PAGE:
Good Dogs for Adoption

by C.E. Chan
When stepping into a shelter to adopt a new canine companion, consider more than just the animal’s appearance or the popularity of a breed.

When stepping into a shelter to adopt a new canine companion, consider more than just the animal’s appearance or the popularity of a breed.

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Adopting a good dog depends on the home where the dog will stay as much as the dog itself. When considering the right dog to adopt, it’s important to consider personal lifestyle, a family’s energy level and living situation as much as a dog’s age, temperament and size. Choosing the best canine isn’t a one-size-fits-all choice, but a very personal and individualized one.

Consider the Home Environment

Think about what type of home environment a dog will have before thinking about selecting the dog. Whether the home is an apartment in the city, house in the suburbs or home in the country will have a large impact on whether or not a dog will do well, regardless of how good of a dog he might be otherwise. Some larger dogs may need the open space for exercise, so if the home is an apartment, consider whether access to daily exercise elsewhere is an option. If children are part of the family, consider that some dogs tend to do better with children than others.

Energy Level is Important

Take a look at a dog’s energy level when deciding whether or not a particular dog is good for adoption. Whatever that energy level is, it should match that of its owner. A high energy dog that needs lots of exercise might do better with an active owner who goes for daily jogs. Someone who leads a leisurely lifestyle may want to consider a mellow canine who prefers walks around the neighborhood and lounging at his owner’s feet.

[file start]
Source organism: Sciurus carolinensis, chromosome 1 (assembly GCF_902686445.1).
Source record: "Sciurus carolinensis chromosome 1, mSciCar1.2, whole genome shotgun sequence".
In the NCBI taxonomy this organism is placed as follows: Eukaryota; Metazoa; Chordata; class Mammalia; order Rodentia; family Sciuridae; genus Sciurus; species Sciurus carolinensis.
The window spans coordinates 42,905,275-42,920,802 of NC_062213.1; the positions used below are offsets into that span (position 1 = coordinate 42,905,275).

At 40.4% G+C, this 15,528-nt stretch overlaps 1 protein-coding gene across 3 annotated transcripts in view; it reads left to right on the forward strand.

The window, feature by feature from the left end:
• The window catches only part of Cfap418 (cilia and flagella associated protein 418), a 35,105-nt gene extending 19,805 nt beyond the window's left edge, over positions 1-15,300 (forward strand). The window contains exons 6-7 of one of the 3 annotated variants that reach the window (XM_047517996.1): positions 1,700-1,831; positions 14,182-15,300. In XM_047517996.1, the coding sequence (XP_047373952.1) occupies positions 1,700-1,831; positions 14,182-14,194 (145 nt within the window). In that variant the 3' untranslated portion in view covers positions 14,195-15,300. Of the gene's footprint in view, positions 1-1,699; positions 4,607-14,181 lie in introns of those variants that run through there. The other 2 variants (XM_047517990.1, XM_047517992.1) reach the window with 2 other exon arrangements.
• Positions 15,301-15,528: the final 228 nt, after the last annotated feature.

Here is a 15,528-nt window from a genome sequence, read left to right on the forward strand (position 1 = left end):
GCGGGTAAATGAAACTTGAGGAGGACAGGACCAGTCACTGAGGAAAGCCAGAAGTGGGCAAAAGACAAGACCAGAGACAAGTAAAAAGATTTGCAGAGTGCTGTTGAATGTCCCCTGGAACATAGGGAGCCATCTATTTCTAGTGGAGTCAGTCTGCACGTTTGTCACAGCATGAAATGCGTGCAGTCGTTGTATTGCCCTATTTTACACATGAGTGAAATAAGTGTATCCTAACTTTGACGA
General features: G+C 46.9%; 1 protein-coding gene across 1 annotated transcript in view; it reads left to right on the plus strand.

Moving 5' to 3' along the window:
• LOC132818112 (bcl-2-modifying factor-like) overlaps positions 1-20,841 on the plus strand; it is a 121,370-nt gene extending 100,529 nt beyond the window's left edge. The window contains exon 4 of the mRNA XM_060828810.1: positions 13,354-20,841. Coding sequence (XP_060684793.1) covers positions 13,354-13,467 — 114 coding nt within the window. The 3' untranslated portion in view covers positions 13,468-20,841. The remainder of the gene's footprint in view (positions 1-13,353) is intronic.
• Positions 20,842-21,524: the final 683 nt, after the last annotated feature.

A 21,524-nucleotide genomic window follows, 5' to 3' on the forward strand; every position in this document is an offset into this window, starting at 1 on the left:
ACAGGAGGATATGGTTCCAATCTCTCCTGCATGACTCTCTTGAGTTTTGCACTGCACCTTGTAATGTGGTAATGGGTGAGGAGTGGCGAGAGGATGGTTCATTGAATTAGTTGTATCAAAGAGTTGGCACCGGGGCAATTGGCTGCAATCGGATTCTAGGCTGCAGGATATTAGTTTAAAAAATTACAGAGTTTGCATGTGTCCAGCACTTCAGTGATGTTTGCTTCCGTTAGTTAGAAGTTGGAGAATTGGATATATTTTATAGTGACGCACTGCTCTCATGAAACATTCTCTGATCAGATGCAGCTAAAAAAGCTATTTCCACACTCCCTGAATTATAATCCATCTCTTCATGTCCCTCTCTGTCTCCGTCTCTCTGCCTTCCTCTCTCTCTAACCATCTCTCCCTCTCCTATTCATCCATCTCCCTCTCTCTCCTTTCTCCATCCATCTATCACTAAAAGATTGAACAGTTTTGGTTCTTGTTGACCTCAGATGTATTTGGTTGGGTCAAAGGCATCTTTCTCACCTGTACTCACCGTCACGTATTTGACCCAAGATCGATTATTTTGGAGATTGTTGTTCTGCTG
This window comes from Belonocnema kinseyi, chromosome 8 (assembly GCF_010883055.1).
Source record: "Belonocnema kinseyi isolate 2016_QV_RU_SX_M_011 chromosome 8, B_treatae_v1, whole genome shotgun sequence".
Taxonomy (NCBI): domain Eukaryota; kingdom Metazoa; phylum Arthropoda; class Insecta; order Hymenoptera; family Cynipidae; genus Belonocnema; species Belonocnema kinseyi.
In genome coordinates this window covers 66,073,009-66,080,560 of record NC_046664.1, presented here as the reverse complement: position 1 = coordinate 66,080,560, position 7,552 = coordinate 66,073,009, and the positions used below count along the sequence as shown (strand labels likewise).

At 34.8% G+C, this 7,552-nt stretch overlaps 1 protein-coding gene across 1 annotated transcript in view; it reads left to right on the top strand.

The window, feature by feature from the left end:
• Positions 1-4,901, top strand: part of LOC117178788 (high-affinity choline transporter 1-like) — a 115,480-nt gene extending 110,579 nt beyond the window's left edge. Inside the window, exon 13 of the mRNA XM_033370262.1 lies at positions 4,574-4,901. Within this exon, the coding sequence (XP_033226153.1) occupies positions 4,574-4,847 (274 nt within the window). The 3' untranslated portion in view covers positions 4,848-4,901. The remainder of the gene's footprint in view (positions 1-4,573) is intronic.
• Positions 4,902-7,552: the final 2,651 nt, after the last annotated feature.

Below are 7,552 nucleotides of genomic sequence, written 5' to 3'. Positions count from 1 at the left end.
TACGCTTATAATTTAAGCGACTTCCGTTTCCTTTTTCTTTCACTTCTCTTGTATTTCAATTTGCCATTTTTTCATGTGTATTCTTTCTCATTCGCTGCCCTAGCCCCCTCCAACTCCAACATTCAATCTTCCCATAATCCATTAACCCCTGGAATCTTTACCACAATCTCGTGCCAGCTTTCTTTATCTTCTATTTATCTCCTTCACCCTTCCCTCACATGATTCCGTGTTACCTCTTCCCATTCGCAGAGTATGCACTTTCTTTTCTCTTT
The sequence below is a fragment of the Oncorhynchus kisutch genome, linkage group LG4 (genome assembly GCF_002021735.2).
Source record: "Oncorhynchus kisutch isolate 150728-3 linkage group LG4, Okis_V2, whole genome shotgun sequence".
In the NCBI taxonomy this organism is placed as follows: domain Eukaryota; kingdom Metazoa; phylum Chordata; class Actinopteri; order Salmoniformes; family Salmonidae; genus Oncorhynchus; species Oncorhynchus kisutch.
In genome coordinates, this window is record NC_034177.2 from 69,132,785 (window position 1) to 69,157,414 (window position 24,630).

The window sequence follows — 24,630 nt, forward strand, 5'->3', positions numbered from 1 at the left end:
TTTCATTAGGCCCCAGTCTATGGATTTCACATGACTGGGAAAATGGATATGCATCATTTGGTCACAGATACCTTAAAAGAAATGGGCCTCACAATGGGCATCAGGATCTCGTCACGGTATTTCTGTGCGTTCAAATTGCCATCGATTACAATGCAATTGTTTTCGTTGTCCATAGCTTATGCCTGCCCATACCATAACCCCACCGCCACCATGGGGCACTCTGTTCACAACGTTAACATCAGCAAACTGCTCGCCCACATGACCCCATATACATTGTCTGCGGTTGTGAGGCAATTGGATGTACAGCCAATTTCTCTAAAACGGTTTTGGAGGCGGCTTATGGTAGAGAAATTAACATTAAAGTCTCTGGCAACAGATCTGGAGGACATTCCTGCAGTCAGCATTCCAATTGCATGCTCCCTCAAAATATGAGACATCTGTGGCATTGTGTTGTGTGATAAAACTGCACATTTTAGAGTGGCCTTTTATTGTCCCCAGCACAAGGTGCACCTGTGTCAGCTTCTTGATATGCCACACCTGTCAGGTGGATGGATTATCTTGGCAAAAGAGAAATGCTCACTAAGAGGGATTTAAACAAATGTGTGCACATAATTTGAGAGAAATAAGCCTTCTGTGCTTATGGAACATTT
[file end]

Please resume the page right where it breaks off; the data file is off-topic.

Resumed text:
Think Long Term

Consider that a dog can live 10, 15 or even 20 years. Keeping that in mind, there are several factors to consider. A puppy can be endearing, but can also mean more time spent housetraining, teaching basic obedience and a longer term commitment. The dog’s temperament is something to consider. A stubborn, independent dog might do better with a more experienced dog owner. An affectionate dog who likes a lot of human companionship would need an owner or family with a lot of time to provide the attention it needs. A dog with social anxiety might come around to be a great companion with the proper socialization, but requires an owner with the patience, time and commitment to attend to him.

Selecting a Shelter

Check the shelter that the prospective dog comes from. How a shelter cares for their dogs can create a big impact on how good a dog is for adoption. Look at the shelter’s environment, how clean the cages are kept and whether ongoing training, socialization and grooming are provided for the shelter dogs in their care. Engage the staff and field any questions that might arise about a particular dog. The general atmosphere should be welcoming enough to make prospective dog owners feel comfortable about selecting the right dog for their home.

Spending Time with a Potential Pet

Spend the necessary time to interact with a dog that might be a good fit before making any final decisions. Find out how the shelter handles interactions between potential owners and their shelter dogs. Then make the most of it. Look for sociability, keep an eye out for signs of aggression and observe whether the dog is friendly or acts more reserved. Think about whether that particular type of dog would do well in the household he’ll go to and whether there are resources to provide for whatever the dog will need.

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About the Author

C.E. Chan has been a writer since 2003, contributing to magazines, online publications and education organizations. Her work has appeared in "Popular Dogs," "Dog World" and "The Architect's Newspaper," among other outlets. With a Bachelor of Architecture degree from the University of Southern California, Chan worked in the architectural field for several years before becoming a writer.

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